In his speech Thursday before the Republican National Convention, the party’s presidential candidate, Donald Trump, reiterated his proposal to build a wall along the U.S.-Mexico border if elected. Polls show a large percentage of Americans support better control of the nation's southwestern border, but as VOA’s Greg Flakus reports from the border town of Nogales in the Mexican state of Sonora, the situation faced by people trying to cross the border is already daunting.
    Video

    Video In State of Emergency, Turkey’s Erdogan Focuses on Spiritual Movement

    The state of emergency that Turkish President Recep Tayyip Erdogan has declared is giving him even more power to expand a purge that has seen an estimated 60,000 people either arrested or suspended from their jobs. VOA Europe correspondent Luis Ramirez reports from Istanbul.
    Video

    Video Calm the Waters: US Doubles Down Diplomatic Efforts in ASEAN Meetings

    The United States is redoubling diplomatic efforts and looking to upcoming regional meetings to calm the waters after an international tribunal invalidated the legal basis of Beijing's extensive claims in the South China Sea. VOA State Department correspondent Nike Ching has the story.
    Video

    Video Four Brother Goats Arrive in Brooklyn on a Mission

    While it's unusual to see farm animals in cities, it's become familiar for residents of Brooklyn, New York, to see a little herd of goats. Unlike gas-powered mowing equipment, goats remove invasive weeds quietly and without adding more pollution to the air. As Faiza Elmasry tells us, this is a pilot program and if it proves to be successful, the goat gardener program will be extended to other areas of New York. Faith Lapidus narrates.
    Video

    Video Scientists in Poland Race to Save Honeybees

    Honeybees are in danger worldwide. Causes of what's known as colony collapse disorder range from pesticides and loss of habitat to infections. But scientists in Poland say they are on track to finding a cure for one of the diseases. VOA’s George Putic reports.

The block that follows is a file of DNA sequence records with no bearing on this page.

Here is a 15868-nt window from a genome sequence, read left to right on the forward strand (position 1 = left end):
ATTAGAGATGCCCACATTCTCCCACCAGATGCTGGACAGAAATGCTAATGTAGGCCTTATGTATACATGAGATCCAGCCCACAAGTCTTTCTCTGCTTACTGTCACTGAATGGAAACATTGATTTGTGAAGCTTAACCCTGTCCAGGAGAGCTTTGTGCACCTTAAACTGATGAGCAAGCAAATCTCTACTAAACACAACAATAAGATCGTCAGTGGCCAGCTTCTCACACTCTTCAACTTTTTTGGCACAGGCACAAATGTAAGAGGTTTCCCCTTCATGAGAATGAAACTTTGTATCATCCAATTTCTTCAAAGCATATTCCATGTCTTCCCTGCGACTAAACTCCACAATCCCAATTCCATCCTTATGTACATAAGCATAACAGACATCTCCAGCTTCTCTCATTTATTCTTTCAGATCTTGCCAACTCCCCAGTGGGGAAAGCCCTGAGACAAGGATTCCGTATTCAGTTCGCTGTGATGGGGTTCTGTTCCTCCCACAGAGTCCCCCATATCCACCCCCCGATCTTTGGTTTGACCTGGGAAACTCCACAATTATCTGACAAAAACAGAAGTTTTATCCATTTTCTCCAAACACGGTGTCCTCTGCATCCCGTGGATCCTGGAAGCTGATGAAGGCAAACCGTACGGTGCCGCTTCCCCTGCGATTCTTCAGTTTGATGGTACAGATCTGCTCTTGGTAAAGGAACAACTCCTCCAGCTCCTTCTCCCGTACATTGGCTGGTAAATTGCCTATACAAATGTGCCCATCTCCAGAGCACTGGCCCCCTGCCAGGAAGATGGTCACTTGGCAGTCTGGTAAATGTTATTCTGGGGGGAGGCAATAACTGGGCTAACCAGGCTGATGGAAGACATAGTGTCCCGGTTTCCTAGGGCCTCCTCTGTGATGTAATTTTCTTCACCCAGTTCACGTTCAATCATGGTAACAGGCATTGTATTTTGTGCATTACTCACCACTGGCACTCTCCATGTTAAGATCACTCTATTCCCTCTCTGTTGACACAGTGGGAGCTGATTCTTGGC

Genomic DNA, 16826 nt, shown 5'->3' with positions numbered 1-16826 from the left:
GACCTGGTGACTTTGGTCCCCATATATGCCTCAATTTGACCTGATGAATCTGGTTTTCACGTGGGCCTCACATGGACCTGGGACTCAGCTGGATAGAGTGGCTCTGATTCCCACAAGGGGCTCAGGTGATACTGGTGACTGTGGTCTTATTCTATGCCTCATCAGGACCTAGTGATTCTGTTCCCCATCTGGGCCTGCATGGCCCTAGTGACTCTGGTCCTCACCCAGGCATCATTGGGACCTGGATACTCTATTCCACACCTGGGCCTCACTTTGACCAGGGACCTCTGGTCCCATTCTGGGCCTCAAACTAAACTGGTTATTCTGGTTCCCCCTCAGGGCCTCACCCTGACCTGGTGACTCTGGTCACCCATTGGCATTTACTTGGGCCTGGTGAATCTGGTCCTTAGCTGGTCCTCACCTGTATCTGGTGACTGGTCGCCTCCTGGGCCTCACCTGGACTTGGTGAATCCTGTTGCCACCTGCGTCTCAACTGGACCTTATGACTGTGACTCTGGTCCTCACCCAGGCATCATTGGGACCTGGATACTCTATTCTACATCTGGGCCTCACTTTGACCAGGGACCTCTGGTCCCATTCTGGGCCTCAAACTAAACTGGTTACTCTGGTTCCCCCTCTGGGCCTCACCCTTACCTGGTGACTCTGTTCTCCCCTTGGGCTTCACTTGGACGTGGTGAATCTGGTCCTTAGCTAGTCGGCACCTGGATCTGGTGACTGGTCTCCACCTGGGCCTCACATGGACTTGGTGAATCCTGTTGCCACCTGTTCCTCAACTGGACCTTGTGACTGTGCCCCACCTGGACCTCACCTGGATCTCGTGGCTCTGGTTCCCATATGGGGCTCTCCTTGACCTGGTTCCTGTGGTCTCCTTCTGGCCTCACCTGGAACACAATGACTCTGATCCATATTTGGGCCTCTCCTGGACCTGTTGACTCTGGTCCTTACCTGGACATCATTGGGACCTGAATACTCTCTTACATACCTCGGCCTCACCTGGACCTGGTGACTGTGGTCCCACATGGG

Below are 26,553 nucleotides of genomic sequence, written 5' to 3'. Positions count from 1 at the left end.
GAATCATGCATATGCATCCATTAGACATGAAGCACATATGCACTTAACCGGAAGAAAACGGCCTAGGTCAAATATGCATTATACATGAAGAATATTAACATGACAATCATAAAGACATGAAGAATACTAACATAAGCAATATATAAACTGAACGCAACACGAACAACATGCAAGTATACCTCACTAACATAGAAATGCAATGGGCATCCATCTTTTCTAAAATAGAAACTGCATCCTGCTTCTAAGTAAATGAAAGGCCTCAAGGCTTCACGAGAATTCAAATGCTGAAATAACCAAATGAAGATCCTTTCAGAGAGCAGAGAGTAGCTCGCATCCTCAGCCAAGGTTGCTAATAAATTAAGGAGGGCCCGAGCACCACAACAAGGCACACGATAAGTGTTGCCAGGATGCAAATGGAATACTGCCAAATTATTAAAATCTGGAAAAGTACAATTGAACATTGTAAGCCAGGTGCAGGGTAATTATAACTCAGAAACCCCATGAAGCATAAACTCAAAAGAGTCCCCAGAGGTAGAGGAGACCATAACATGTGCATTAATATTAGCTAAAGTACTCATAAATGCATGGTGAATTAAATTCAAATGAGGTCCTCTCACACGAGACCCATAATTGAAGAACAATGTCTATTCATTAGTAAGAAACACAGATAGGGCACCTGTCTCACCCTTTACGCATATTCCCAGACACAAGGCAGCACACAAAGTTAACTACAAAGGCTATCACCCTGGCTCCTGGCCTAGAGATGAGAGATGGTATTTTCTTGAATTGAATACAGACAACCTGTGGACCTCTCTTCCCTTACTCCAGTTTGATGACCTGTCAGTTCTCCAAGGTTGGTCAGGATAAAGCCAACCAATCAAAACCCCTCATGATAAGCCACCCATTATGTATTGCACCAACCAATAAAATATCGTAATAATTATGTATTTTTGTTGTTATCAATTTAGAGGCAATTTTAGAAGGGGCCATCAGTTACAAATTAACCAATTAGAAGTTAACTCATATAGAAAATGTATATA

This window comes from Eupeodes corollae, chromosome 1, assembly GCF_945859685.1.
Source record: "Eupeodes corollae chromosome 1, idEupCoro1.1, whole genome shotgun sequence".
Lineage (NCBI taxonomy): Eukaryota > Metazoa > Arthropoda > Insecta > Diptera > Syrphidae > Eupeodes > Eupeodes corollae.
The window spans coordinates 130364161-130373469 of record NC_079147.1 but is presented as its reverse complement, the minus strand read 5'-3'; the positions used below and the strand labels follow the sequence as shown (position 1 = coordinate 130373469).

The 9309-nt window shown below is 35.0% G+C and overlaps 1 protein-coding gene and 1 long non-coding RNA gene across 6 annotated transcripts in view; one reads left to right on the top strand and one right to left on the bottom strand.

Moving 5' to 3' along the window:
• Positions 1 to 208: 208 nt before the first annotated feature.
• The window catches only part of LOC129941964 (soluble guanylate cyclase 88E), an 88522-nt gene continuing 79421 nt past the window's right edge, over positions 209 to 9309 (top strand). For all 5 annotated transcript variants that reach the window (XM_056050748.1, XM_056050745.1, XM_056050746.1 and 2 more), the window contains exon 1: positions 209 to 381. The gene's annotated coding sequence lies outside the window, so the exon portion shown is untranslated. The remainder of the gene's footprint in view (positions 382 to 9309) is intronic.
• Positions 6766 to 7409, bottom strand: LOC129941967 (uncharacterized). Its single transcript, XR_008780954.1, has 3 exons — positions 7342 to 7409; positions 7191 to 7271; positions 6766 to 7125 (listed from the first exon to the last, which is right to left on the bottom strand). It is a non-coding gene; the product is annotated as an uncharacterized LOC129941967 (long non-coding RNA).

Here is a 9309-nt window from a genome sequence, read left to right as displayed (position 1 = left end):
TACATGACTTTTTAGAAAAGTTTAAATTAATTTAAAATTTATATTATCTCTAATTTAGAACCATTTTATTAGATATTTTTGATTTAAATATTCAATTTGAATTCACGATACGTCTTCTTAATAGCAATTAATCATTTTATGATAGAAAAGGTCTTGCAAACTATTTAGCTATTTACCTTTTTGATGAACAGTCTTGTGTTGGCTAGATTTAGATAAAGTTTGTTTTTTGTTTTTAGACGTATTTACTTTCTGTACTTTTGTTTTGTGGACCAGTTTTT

Video

    Video Wall Already Runs Along Parts of US-Mexico Border

    The Republican Party’s presidential nominee, Donald Trump, gained the support of many voters by saying he would build a wall to keep undocumented immigrants and drugs from coming across the border from Mexico. Critics have called his idea impractical and offensive to Mexico, while supporters say such a bold approach is needed to control the border. VOA’s Greg Flakus has more from the border town of Nogales, Arizona.
    Video

    Video New HIV Tests Emphasize Rapid Results

    As the global fight against AIDS intensifies, activists have placed increasing importance on getting people to know their HIV status. Some companies are developing new HIV testing methods designed to be quick, easy and accurate. Thuso Khumalo looks at the latest methods, presented at the International AIDS conference in Durban, South Africa.
    Video

    Video African Youth with HIV Urge More Support

    HIV, the virus that causes AIDS, is the top killer of teens in sub-Saharan Africa. But many youths say their experience with the virus is unique and needs to be addressed differently than the adult epidemic. VOA South African Correspondent Anita Powell reports.
    Video

    Video Pop-Up Art Comes to Your Living Room, Backyard and Elsewhere

    Around the world, independent artists and musicians wrestle with a common problem: where to exhibit or perform? Traditional spaces such as museums and galleries are reserved for bigger names, and renting a space is not feasible for many. Enter ArtsUp, which connects artists with venue owners. Whether it’s a living room, restaurant, office or even a boat, pop-up events are bringing music and art to unexpected places. Tina Trinh has more.
    Video

    Video Scotland’s Booming Whisky Industry Fears Brexit Hangover

    After Britain’s vote to leave the European Union, Scotland’s government wants to break away from the United Kingdom – fearing the nation’s exports are at risk. Among the biggest of these is whisky. Henry Ridgwell reports on a time of turmoil for those involved in the ancient art of distilling Scotland’s most famous product.

    Special Report

    Adrift The Invisible African Diaspora